Now, the question would be how a full-caliber SM-6 performs. It's wider than Patriot and probably even heavier. How they decide to balance the motor (for speed versus range) is kind of an unknown at this point.
You seem to be conflating PAC-2 and PAC-3. (Looks like it could be a typo though.) The range I've seen associated with PAC-2 is about 100 miles. Best I've ever seen with SM-2MR is about 80. Also PAC-2 carries a bigger warhead, one that is optimized for killing ballistic missile warheads (though it is not hit-to-kill). A "full caliber" SM-2 upper stage would probably require a new Patriot launcher or a reduction in missiles per trailer.
 

TomS

CLEARANCE: Top Secret
Senior Member
Joined
Apr 16, 2008
Messages
3,231
Reaction score
137
Yeah, just a typo; I was looking at PAC-2 GEM numbers, which match what you cited. But I've seen 90 nm range cited for SM-2MR (from the US Navy Fact File, so apparently official). That's not a huge difference in real terms. As far as warhead weight, I was surprised to see that the Mk 125 warhead is supposedly around 300 pounds, which is actually heaver than PAC-2 (185 pounds, roughly).

I agree that full caliber SM-2MR would be a very heavy missile, and might well require modifying the Patriot launcher to beef up hydraulics and the suspension. But it wouldn't be totally incompatible -- if you can quadpack 10-inch PAC-3s into the same space as a PAC-2 canister, you should be able to fit a single 21-inch missile in the same cross-section.
 

sferrin

CLEARANCE: Above Top Secret
Senior Member
Joined
Jun 3, 2011
Messages
12,111
Reaction score
357
TomS said:
Yeah, just a typo; I was looking at PAC-2 GEM numbers, which match what you cited. But I've seen 90 nm range cited for SM-2MR (from the US Navy Fact File, so apparently official). That's not a huge difference in real terms. As far as warhead weight, I was surprised to see that the Mk 125 warhead is supposedly around 300 pounds, which is actually heaver than PAC-2 (185 pounds, roughly).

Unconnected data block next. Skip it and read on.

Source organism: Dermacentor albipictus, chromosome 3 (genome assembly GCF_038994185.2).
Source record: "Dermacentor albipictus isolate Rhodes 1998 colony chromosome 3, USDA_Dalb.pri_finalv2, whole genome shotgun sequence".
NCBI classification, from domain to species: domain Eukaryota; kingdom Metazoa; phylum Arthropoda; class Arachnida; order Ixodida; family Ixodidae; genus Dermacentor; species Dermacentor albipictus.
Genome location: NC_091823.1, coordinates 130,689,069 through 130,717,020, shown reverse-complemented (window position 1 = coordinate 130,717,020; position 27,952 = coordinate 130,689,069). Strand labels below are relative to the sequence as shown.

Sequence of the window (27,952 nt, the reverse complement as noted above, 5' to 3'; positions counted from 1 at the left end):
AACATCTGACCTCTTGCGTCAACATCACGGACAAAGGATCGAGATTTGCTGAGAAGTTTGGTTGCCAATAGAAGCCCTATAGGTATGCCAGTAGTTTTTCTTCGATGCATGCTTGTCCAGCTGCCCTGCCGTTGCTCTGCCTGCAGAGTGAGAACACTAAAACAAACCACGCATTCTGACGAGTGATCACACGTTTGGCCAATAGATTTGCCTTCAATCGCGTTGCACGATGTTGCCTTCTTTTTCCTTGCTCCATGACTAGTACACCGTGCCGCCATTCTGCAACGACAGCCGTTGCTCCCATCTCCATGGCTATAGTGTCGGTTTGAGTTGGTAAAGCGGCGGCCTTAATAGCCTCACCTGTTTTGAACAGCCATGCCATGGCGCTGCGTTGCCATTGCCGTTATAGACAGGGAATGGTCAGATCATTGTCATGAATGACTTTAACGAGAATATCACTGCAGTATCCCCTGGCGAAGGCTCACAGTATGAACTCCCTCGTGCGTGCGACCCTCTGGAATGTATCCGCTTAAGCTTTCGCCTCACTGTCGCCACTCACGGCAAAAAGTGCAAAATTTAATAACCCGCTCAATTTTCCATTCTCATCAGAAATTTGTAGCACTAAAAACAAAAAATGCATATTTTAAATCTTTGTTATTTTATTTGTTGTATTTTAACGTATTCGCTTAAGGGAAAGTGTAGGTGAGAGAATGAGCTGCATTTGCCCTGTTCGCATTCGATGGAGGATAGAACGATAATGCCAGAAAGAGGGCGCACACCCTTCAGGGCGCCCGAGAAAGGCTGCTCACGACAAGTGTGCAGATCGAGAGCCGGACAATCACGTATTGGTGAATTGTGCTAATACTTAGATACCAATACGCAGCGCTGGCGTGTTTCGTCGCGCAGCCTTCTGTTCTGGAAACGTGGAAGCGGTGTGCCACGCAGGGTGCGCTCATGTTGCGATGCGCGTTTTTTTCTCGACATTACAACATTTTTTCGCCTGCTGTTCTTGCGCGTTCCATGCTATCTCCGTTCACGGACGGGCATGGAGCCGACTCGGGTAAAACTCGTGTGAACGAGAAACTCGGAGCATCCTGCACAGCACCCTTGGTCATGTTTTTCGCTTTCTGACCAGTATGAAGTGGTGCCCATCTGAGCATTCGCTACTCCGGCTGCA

I agree that full caliber SM-2MR would be a very heavy missile, and might well require modifying the Patriot launcher to beef up hydraulics and the suspension. But it wouldn't be totally incompatible -- if you can quadpack 10-inch PAC-3s into the same space as a PAC-2 canister, you should be able to fit a single 21-inch missile in the same cross-section.
Hmm. The information I'm finding has the Mk 125 warhead at 115kg (253lb). (Though I've seen the 300 figure tied to SM-4 LASM.) SM-6's warhead seems to be closer to 140lbs. (64kg) (Which could indicate that it has a higher performance than the latest RIM-66 since the warhead is roughly half the weight.)
 

TomS

CLEARANCE: Top Secret
Senior Member
Joined
Apr 16, 2008
Messages
3,231
Reaction score
137
sferrin said:
TomS said:
Yeah, just a typo; I was looking at PAC-2 GEM numbers, which match what you cited. But I've seen 90 nm range cited for SM-2MR (from the US Navy Fact File, so apparently official). That's not a huge difference in real terms. As far as warhead weight, I was surprised to see that the Mk 125 warhead is supposedly around 300 pounds, which is actually heaver than PAC-2 (185 pounds, roughly).

I agree that full caliber SM-2MR would be a very heavy missile, and might well require modifying the Patriot launcher to beef up hydraulics and the suspension. But it wouldn't be totally incompatible -- if you can quadpack 10-inch PAC-3s into the same space as a PAC-2 canister, you should be able to fit a single 21-inch missile in the same cross-section.
Hmm. The information I'm finding has the Mk 125 warhead at 115kg (253lb). (Though I've seen the 300 figure tied to SM-4 LASM.) SM-6's warhead seems to be closer to 140lbs. (64kg) (Which could indicate that it has a higher performance than the latest RIM-66 since the warhead is roughly half the weight.)